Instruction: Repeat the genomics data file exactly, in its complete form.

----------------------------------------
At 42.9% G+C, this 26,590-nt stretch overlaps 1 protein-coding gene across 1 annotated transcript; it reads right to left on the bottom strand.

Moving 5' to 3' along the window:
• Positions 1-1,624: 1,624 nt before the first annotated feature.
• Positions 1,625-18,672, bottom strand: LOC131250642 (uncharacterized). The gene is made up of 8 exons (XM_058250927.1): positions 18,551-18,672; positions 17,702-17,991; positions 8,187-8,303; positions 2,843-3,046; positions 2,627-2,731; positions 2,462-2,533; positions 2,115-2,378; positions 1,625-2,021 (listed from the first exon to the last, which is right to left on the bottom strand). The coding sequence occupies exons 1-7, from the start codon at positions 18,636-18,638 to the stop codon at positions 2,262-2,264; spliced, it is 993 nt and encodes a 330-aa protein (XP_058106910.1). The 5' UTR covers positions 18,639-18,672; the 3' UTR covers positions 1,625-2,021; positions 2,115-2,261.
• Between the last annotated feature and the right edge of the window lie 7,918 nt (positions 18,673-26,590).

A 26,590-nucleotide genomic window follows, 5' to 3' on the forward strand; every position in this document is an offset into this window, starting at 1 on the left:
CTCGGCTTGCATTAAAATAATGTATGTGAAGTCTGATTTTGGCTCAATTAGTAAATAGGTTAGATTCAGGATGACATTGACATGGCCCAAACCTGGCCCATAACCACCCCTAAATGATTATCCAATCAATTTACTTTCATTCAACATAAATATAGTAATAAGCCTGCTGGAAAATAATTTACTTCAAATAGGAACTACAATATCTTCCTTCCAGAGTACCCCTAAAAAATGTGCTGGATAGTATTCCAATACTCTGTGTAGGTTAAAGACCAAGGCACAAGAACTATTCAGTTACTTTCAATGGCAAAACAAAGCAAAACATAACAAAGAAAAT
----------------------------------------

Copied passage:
At 42.9% G+C, this 26,590-nt stretch overlaps 1 protein-coding gene across 1 annotated transcript; it reads right to left on the bottom strand.

Moving 5' to 3' along the window:
• Positions 1-1,624: 1,624 nt before the first annotated feature.
• Positions 1,625-18,672, bottom strand: LOC131250642 (uncharacterized). The gene is made up of 8 exons (XM_058250927.1): positions 18,551-18,672; positions 17,702-17,991; positions 8,187-8,303; positions 2,843-3,046; positions 2,627-2,731; positions 2,462-2,533; positions 2,115-2,378; positions 1,625-2,021 (listed from the first exon to the last, which is right to left on the bottom strand). The coding sequence occupies exons 1-7, from the start codon at positions 18,636-18,638 to the stop codon at positions 2,262-2,264; spliced, it is 993 nt and encodes a 330-aa protein (XP_058106910.1). The 5' UTR covers positions 18,639-18,672; the 3' UTR covers positions 1,625-2,021; positions 2,115-2,261.
• Between the last annotated feature and the right edge of the window lie 7,918 nt (positions 18,673-26,590).

A 26,590-nucleotide genomic window follows, 5' to 3' on the forward strand; every position in this document is an offset into this window, starting at 1 on the left:
CTCGGCTTGCATTAAAATAATGTATGTGAAGTCTGATTTTGGCTCAATTAGTAAATAGGTTAGATTCAGGATGACATTGACATGGCCCAAACCTGGCCCATAACCACCCCTAAATGATTATCCAATCAATTTACTTTCATTCAACATAAATATAGTAATAAGCCTGCTGGAAAATAATTTACTTCAAATAGGAACTACAATATCTTCCTTCCAGAGTACCCCTAAAAAATGTGCTGGATAGTATTCCAATACTCTGTGTAGGTTAAAGACCAAGGCACAAGAACTATTCAGTTACTTTCAATGGCAAAACAAAGCAAAACATAACAAAGAAAAT